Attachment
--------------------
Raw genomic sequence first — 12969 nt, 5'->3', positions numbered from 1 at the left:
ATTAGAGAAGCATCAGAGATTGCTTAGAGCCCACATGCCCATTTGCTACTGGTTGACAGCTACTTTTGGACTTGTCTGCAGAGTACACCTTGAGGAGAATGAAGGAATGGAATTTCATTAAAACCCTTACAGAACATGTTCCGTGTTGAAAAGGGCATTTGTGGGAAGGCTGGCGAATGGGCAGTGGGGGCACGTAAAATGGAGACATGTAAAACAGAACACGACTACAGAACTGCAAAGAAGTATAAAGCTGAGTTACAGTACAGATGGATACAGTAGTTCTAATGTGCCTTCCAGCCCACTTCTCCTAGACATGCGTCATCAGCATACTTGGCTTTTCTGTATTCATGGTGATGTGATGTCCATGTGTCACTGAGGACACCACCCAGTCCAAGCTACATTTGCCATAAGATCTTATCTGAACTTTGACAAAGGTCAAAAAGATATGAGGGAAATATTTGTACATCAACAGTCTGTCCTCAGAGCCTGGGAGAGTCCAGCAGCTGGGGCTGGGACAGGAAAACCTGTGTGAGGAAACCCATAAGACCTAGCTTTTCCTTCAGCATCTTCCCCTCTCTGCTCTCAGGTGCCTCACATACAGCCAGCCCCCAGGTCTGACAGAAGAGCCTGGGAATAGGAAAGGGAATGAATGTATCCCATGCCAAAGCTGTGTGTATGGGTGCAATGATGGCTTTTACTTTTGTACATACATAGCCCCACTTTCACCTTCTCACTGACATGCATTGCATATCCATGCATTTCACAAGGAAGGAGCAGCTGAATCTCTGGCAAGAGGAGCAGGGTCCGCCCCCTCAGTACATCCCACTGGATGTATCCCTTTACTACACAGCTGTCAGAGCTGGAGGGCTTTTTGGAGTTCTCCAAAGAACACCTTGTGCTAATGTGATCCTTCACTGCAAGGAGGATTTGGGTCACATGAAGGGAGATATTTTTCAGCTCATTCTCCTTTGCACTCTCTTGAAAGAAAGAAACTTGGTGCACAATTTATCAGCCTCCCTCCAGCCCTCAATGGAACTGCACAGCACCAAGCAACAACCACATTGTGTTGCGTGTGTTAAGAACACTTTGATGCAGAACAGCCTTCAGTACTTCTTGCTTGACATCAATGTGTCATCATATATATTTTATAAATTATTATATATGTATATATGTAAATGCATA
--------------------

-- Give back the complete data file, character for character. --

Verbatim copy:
Raw genomic sequence first — 12969 nt, 5'->3', positions numbered from 1 at the left:
ATTAGAGAAGCATCAGAGATTGCTTAGAGCCCACATGCCCATTTGCTACTGGTTGACAGCTACTTTTGGACTTGTCTGCAGAGTACACCTTGAGGAGAATGAAGGAATGGAATTTCATTAAAACCCTTACAGAACATGTTCCGTGTTGAAAAGGGCATTTGTGGGAAGGCTGGCGAATGGGCAGTGGGGGCACGTAAAATGGAGACATGTAAAACAGAACACGACTACAGAACTGCAAAGAAGTATAAAGCTGAGTTACAGTACAGATGGATACAGTAGTTCTAATGTGCCTTCCAGCCCACTTCTCCTAGACATGCGTCATCAGCATACTTGGCTTTTCTGTATTCATGGTGATGTGATGTCCATGTGTCACTGAGGACACCACCCAGTCCAAGCTACATTTGCCATAAGATCTTATCTGAACTTTGACAAAGGTCAAAAAGATATGAGGGAAATATTTGTACATCAACAGTCTGTCCTCAGAGCCTGGGAGAGTCCAGCAGCTGGGGCTGGGACAGGAAAACCTGTGTGAGGAAACCCATAAGACCTAGCTTTTCCTTCAGCATCTTCCCCTCTCTGCTCTCAGGTGCCTCACATACAGCCAGCCCCCAGGTCTGACAGAAGAGCCTGGGAATAGGAAAGGGAATGAATGTATCCCATGCCAAAGCTGTGTGTATGGGTGCAATGATGGCTTTTACTTTTGTACATACATAGCCCCACTTTCACCTTCTCACTGACATGCATTGCATATCCATGCATTTCACAAGGAAGGAGCAGCTGAATCTCTGGCAAGAGGAGCAGGGTCCGCCCCCTCAGTACATCCCACTGGATGTATCCCTTTACTACACAGCTGTCAGAGCTGGAGGGCTTTTTGGAGTTCTCCAAAGAACACCTTGTGCTAATGTGATCCTTCACTGCAAGGAGGATTTGGGTCACATGAAGGGAGATATTTTTCAGCTCATTCTCCTTTGCACTCTCTTGAAAGAAAGAAACTTGGTGCACAATTTATCAGCCTCCCTCCAGCCCTCAATGGAACTGCACAGCACCAAGCAACAACCACATTGTGTTGCGTGTGTTAAGAACACTTTGATGCAGAACAGCCTTCAGTACTTCTTGCTTGACATCAATGTGTCATCATATATATTTTATAAATTATTATATATGTATATATGTAAATGCATA